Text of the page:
The smuggling has only increased since the ouster of former Egyptian president Hosni Mubarak in February, as police officers pulled back from the Sinai Peninsula in the early days of the uprising, decreasing security in the area.
Then on Aug. 18, militants, who Israel said had criss-crossed from Gaza into Egypt and back again, attacked an Israeli resort town, killing eight. Israeli security forces killed five Egyptian border guards in the crossfire as they pursued the attackers. Since then, a new resolve to secure the region has set in on both sides of the border.
The Egyptian military “brought their stones and their concrete,” using large equipment to destroy tunnels, in some cases filling them with concrete and gravel, said Fathy al-Nahas, 40, a contractor who owns a small tunnel near the border with Gaza, in a telephone interview Sunday. He said that he used his tunnel — which he said was too narrow to fit a person — to send building supplies into Gaza.
The action was a sign that Egypt remained too close to Israel, he said. “The government won’t upset Israel or America.”
Thousands of Egyptian troops have fanned into Sinai over the last month as Egypt has attempted to increase security. The heightened troop presence is yet another sign of the new relationship taking shape between Israel and Egypt, after decades in which Mubarak’s tolerant if unenthusiastic stance toward Israel was far more conciliatory than Egyptian public opinion.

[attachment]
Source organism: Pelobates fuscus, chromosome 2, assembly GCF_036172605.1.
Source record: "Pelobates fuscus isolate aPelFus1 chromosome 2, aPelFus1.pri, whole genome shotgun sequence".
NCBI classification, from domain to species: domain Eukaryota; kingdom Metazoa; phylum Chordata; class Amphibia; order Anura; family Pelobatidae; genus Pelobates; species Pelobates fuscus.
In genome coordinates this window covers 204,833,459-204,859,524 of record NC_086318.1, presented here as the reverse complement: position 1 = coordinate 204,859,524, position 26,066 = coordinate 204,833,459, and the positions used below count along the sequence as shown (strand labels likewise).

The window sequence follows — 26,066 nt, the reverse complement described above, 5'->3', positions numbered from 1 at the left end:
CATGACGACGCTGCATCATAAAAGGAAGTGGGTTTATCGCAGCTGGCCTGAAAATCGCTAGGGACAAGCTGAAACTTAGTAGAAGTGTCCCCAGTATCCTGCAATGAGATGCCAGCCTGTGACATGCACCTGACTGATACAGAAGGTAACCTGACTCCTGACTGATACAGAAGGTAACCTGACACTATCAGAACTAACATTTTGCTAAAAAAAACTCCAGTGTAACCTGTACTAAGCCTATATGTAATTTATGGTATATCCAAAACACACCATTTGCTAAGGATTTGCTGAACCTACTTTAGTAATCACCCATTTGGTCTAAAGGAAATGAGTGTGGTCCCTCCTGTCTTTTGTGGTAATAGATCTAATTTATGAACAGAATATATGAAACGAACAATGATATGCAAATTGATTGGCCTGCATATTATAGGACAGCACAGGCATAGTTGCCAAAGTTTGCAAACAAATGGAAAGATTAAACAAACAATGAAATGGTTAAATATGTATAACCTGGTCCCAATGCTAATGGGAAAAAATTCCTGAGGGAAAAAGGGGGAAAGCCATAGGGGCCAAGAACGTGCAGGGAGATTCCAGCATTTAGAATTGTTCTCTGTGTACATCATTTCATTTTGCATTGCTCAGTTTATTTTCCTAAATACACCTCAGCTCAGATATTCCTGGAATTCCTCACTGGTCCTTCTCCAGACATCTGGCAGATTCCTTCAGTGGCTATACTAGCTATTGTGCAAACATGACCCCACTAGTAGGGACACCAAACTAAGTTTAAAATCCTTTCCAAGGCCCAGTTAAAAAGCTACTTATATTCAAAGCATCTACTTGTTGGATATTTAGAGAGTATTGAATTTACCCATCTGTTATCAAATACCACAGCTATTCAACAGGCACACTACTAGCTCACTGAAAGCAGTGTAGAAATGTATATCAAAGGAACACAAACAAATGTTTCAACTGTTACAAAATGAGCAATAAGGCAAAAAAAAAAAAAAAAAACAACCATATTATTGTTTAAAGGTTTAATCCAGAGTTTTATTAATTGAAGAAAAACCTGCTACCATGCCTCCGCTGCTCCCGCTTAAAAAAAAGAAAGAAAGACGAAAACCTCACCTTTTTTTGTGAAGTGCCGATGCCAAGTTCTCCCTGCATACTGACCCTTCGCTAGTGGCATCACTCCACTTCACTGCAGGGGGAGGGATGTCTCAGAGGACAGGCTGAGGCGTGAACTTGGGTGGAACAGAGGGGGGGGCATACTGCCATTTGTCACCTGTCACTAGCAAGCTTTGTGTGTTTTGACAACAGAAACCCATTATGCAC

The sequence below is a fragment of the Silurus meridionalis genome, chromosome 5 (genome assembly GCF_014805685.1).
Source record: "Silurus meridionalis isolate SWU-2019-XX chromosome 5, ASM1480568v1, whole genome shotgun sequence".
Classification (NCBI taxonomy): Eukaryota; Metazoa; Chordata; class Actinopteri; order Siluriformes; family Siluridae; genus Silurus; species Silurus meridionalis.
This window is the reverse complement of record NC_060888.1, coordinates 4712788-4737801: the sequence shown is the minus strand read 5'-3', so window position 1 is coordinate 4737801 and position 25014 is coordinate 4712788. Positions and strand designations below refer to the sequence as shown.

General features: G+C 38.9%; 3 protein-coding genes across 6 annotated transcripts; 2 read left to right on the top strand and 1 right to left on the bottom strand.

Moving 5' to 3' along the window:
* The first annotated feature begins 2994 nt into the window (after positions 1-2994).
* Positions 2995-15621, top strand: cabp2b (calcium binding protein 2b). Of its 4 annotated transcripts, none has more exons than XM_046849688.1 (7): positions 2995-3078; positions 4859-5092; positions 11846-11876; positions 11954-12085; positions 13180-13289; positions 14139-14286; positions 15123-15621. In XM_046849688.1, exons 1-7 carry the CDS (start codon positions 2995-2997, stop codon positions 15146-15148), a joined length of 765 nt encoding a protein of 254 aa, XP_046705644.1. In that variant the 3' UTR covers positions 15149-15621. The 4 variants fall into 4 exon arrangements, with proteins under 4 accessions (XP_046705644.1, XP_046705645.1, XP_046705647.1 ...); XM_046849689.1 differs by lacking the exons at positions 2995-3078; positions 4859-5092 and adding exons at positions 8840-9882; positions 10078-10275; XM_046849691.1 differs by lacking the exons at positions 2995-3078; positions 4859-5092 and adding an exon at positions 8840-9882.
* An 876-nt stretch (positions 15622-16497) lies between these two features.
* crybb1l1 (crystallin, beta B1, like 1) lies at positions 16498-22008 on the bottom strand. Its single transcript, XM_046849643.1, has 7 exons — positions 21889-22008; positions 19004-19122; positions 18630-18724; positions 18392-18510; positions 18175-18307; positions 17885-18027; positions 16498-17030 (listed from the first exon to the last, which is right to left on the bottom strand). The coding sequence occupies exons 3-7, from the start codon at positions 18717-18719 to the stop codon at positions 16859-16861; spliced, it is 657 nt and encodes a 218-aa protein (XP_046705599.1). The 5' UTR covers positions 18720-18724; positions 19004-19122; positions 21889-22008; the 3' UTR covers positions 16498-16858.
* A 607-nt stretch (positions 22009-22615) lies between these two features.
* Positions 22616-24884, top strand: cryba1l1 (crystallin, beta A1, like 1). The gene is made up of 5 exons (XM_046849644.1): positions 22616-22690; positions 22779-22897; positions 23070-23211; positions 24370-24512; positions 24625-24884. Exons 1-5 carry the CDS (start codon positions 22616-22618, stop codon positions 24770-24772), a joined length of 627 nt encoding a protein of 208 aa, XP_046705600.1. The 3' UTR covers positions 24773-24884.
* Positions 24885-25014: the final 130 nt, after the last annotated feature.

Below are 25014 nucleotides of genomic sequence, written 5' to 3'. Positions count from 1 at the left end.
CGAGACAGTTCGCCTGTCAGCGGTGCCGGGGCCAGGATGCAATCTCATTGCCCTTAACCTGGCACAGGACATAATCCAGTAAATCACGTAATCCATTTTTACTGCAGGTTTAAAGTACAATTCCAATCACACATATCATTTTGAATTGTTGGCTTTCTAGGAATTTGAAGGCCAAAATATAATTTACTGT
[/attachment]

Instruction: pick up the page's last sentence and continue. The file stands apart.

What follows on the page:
The Camp David Accords, the historic peace accord between Egypt and Israel signed in 1978, limit the number of Egyptian troops that can be stationed in Sinai. In May, Egypt reopened the Rafah border crossing into Gaza, after closing it in cooperation with Israel when Hamas took over the administration of Gaza in 2007. The crossing is the only official entry point outside Israel into Gaza.
But with the reopening of the overland border, Egypt now is apparently seeking to cut off the underground border. It has closed tunnels in the past , but they have quickly reappeared.
The Associated Press quoted unnamed Egyptian security officials as saying that they were seeking to close the tunnels and had started to do so on Wednesday. Three main tunnels have been found, the officials said, and one has been closed so far.
Last week, contractors in Cairo began constructing a 10-foot concrete wall around the residential building that houses the Israeli Embassy, after crowds of hundreds and sometimes thousands had gathered to protest against the Israeli government in the weeks since the border incident.
Hassieb is a special correspondent.